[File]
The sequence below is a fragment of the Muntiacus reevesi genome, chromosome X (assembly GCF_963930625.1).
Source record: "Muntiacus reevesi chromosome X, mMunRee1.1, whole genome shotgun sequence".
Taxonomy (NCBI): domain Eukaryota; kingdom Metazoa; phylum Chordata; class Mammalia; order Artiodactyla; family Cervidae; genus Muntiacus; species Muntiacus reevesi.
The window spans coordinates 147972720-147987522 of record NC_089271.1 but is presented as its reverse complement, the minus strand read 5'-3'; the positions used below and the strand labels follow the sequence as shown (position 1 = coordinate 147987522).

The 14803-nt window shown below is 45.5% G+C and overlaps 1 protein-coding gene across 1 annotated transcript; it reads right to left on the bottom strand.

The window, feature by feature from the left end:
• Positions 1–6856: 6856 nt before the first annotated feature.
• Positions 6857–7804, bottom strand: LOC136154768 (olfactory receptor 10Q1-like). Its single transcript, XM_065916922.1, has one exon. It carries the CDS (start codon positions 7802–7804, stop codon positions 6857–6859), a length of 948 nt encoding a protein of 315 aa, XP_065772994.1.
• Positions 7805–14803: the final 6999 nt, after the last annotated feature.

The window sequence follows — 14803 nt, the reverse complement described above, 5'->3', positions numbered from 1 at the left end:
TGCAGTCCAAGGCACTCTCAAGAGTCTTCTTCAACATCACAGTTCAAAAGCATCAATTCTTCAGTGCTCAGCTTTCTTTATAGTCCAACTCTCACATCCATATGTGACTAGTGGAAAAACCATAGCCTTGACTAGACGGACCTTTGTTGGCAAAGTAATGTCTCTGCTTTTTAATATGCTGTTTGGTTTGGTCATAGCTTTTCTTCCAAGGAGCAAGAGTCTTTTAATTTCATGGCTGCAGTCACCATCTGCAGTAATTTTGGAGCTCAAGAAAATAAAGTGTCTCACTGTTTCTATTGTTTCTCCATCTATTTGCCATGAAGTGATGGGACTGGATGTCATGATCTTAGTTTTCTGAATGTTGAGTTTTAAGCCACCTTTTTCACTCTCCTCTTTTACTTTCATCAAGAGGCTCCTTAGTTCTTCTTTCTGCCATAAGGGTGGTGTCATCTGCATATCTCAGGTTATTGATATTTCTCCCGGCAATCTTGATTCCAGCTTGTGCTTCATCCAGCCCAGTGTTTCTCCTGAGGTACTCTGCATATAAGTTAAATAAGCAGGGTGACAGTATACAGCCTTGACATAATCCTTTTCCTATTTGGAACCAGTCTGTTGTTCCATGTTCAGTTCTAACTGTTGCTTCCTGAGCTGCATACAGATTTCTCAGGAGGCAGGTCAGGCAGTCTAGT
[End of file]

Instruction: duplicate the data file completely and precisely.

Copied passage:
The sequence below is a fragment of the Muntiacus reevesi genome, chromosome X (assembly GCF_963930625.1).
Source record: "Muntiacus reevesi chromosome X, mMunRee1.1, whole genome shotgun sequence".
Taxonomy (NCBI): domain Eukaryota; kingdom Metazoa; phylum Chordata; class Mammalia; order Artiodactyla; family Cervidae; genus Muntiacus; species Muntiacus reevesi.
The window spans coordinates 147972720-147987522 of record NC_089271.1 but is presented as its reverse complement, the minus strand read 5'-3'; the positions used below and the strand labels follow the sequence as shown (position 1 = coordinate 147987522).

The 14803-nt window shown below is 45.5% G+C and overlaps 1 protein-coding gene across 1 annotated transcript; it reads right to left on the bottom strand.

The window, feature by feature from the left end:
• Positions 1–6856: 6856 nt before the first annotated feature.
• Positions 6857–7804, bottom strand: LOC136154768 (olfactory receptor 10Q1-like). Its single transcript, XM_065916922.1, has one exon. It carries the CDS (start codon positions 7802–7804, stop codon positions 6857–6859), a length of 948 nt encoding a protein of 315 aa, XP_065772994.1.
• Positions 7805–14803: the final 6999 nt, after the last annotated feature.

The window sequence follows — 14803 nt, the reverse complement described above, 5'->3', positions numbered from 1 at the left end:
TGCAGTCCAAGGCACTCTCAAGAGTCTTCTTCAACATCACAGTTCAAAAGCATCAATTCTTCAGTGCTCAGCTTTCTTTATAGTCCAACTCTCACATCCATATGTGACTAGTGGAAAAACCATAGCCTTGACTAGACGGACCTTTGTTGGCAAAGTAATGTCTCTGCTTTTTAATATGCTGTTTGGTTTGGTCATAGCTTTTCTTCCAAGGAGCAAGAGTCTTTTAATTTCATGGCTGCAGTCACCATCTGCAGTAATTTTGGAGCTCAAGAAAATAAAGTGTCTCACTGTTTCTATTGTTTCTCCATCTATTTGCCATGAAGTGATGGGACTGGATGTCATGATCTTAGTTTTCTGAATGTTGAGTTTTAAGCCACCTTTTTCACTCTCCTCTTTTACTTTCATCAAGAGGCTCCTTAGTTCTTCTTTCTGCCATAAGGGTGGTGTCATCTGCATATCTCAGGTTATTGATATTTCTCCCGGCAATCTTGATTCCAGCTTGTGCTTCATCCAGCCCAGTGTTTCTCCTGAGGTACTCTGCATATAAGTTAAATAAGCAGGGTGACAGTATACAGCCTTGACATAATCCTTTTCCTATTTGGAACCAGTCTGTTGTTCCATGTTCAGTTCTAACTGTTGCTTCCTGAGCTGCATACAGATTTCTCAGGAGGCAGGTCAGGCAGTCTAGT